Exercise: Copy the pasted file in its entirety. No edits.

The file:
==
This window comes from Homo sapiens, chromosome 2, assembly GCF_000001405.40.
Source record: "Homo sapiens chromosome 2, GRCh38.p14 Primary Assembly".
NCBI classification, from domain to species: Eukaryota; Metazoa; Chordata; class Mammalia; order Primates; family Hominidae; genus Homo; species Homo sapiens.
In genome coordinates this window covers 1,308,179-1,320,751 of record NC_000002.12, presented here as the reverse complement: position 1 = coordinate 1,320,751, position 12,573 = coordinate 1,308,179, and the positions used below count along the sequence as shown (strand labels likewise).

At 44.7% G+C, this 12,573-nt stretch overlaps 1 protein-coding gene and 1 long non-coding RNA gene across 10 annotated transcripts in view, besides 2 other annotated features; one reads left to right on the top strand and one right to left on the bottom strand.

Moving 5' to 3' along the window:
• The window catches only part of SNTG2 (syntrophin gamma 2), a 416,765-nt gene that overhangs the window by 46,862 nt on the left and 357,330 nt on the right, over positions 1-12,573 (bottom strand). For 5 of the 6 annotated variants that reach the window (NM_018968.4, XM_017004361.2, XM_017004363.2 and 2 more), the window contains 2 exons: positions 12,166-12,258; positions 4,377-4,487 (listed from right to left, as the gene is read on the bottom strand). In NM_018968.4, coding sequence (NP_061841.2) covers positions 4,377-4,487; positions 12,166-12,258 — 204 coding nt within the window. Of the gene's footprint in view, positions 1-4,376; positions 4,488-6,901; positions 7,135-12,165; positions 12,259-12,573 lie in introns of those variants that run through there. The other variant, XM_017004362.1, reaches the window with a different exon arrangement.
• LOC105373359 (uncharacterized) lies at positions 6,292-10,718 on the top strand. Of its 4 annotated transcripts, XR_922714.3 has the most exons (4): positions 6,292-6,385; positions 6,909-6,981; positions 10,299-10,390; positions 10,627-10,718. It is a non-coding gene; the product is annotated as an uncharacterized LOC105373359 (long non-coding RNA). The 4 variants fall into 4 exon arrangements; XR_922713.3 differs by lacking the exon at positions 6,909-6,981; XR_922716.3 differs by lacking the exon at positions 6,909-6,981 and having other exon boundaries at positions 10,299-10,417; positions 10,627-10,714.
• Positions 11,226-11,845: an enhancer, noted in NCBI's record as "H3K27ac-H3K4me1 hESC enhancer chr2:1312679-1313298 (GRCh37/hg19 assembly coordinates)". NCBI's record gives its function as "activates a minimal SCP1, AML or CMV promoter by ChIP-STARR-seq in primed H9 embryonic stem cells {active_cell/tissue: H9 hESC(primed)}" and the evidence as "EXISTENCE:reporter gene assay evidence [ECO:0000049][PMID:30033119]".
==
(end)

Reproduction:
This window comes from Homo sapiens, chromosome 2, assembly GCF_000001405.40.
Source record: "Homo sapiens chromosome 2, GRCh38.p14 Primary Assembly".
NCBI classification, from domain to species: Eukaryota; Metazoa; Chordata; class Mammalia; order Primates; family Hominidae; genus Homo; species Homo sapiens.
In genome coordinates this window covers 1,308,179-1,320,751 of record NC_000002.12, presented here as the reverse complement: position 1 = coordinate 1,320,751, position 12,573 = coordinate 1,308,179, and the positions used below count along the sequence as shown (strand labels likewise).

At 44.7% G+C, this 12,573-nt stretch overlaps 1 protein-coding gene and 1 long non-coding RNA gene across 10 annotated transcripts in view, besides 2 other annotated features; one reads left to right on the top strand and one right to left on the bottom strand.

Moving 5' to 3' along the window:
• The window catches only part of SNTG2 (syntrophin gamma 2), a 416,765-nt gene that overhangs the window by 46,862 nt on the left and 357,330 nt on the right, over positions 1-12,573 (bottom strand). For 5 of the 6 annotated variants that reach the window (NM_018968.4, XM_017004361.2, XM_017004363.2 and 2 more), the window contains 2 exons: positions 12,166-12,258; positions 4,377-4,487 (listed from right to left, as the gene is read on the bottom strand). In NM_018968.4, coding sequence (NP_061841.2) covers positions 4,377-4,487; positions 12,166-12,258 — 204 coding nt within the window. Of the gene's footprint in view, positions 1-4,376; positions 4,488-6,901; positions 7,135-12,165; positions 12,259-12,573 lie in introns of those variants that run through there. The other variant, XM_017004362.1, reaches the window with a different exon arrangement.
• LOC105373359 (uncharacterized) lies at positions 6,292-10,718 on the top strand. Of its 4 annotated transcripts, XR_922714.3 has the most exons (4): positions 6,292-6,385; positions 6,909-6,981; positions 10,299-10,390; positions 10,627-10,718. It is a non-coding gene; the product is annotated as an uncharacterized LOC105373359 (long non-coding RNA). The 4 variants fall into 4 exon arrangements; XR_922713.3 differs by lacking the exon at positions 6,909-6,981; XR_922716.3 differs by lacking the exon at positions 6,909-6,981 and having other exon boundaries at positions 10,299-10,417; positions 10,627-10,714.
• Positions 11,226-11,845: an enhancer, noted in NCBI's record as "H3K27ac-H3K4me1 hESC enhancer chr2:1312679-1313298 (GRCh37/hg19 assembly coordinates)". NCBI's record gives its function as "activates a minimal SCP1, AML or CMV promoter by ChIP-STARR-seq in primed H9 embryonic stem cells {active_cell/tissue: H9 hESC(primed)}" and the evidence as "EXISTENCE:reporter gene assay evidence [ECO:0000049][PMID:30033119]".